NUT and ATL respond to Govt’s ‘Great teachers’ report

by - 1st May 2012, 7.00 BST

The NUT has called for an end to the continual stream of ever-changing initiatives in schools, as a government report recommends professional professional development for teachers.

Commenting on today’s Education Select Committee report Great Teachers: attracting, training and retaining the best, NUT general secretary Christine Blower said: “We absolutely agree with the Select Committee’s recommendation for an entitlement to continuing professional development (CPD) for all teachers. The evidence from our own CPD programme is that it enhances professional confidence, morale and learning.

“The Committee, however, fails to address the major point. To recruit, retain and get the best out of teachers you need to trust them and give them professional autonomy. We need to see an end to the tyranny of Ofsted and league tables, and the continual stream of ever-changing initiatives. They stifle the curriculum and squeeze every last drop of creativity out of the classroom. They are bad for teachers, bad for pupils and bad for the education system.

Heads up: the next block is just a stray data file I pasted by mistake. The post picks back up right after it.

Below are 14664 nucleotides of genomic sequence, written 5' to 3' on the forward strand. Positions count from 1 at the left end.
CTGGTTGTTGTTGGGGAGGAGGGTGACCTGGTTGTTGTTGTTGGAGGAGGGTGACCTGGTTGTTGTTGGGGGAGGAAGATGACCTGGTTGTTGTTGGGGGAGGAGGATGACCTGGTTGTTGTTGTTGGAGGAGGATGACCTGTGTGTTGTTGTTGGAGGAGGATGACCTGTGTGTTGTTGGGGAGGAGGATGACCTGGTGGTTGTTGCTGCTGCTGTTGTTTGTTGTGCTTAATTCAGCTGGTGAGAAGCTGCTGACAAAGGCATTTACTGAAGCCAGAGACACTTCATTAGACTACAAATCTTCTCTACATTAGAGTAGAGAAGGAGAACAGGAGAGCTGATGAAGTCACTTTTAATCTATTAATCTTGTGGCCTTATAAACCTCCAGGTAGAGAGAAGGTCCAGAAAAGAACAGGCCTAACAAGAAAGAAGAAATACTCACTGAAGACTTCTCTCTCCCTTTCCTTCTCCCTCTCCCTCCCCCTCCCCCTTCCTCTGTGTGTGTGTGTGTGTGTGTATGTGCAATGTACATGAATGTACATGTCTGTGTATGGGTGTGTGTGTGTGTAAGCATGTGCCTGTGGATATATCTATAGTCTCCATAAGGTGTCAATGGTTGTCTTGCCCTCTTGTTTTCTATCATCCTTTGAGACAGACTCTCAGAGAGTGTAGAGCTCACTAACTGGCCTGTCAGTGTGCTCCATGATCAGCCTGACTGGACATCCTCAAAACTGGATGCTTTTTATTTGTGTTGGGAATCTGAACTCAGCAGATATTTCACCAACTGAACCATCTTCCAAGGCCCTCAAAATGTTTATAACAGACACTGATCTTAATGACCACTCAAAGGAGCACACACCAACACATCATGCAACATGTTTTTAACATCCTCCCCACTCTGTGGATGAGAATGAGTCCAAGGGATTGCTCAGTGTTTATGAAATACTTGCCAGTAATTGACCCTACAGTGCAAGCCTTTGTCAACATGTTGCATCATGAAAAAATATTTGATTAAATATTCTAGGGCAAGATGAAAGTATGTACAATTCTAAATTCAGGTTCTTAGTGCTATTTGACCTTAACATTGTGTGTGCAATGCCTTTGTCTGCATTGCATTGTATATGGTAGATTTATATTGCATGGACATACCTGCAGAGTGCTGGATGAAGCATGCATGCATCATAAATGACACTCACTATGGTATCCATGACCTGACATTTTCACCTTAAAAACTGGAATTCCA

“Payment by results is total nonsense. Children are not tins of beans and schools are not factory production lines. Successful schools rely on a collegiate approach and team working. Performance related pay (PRP) is not only inappropriate but also divisive.  Children and young people differ and class intakes differ from year to year making it impossible to measure progress in simplistic terms. PRP will create even more difficulties for schools facing the most challenges because teachers will realise that they will get no thanks for teaching their students but will get more money by going elsewhere.

“Teaching is becoming increasingly less attractive as a profession for graduates to choose to enter and for those already in it. Unless the government addresses the issue of pay and pensions as well as a punishingly high workload and accountability system, no amount of ‘marketing’ will convince graduates that teaching is an attractive career.”

Meanwhile, ATL general secretary Mary Bousted said: “We are pleased that the Select Committee has highlighted the “fantastic and inspiring work which goes on in many classrooms”. We also support its call for the government to recognise the incredible passion, expertise and skill of the vast majority of teachers.

“We are delighted that the Select Committee recommends development of career ladders for ambitious teachers who wish to stay in the classroom and support for CPD as an entitlement for all teachers. Professional career frameworks for teachers will lead to a profession even better prepared for the vital role of educating children and young people.”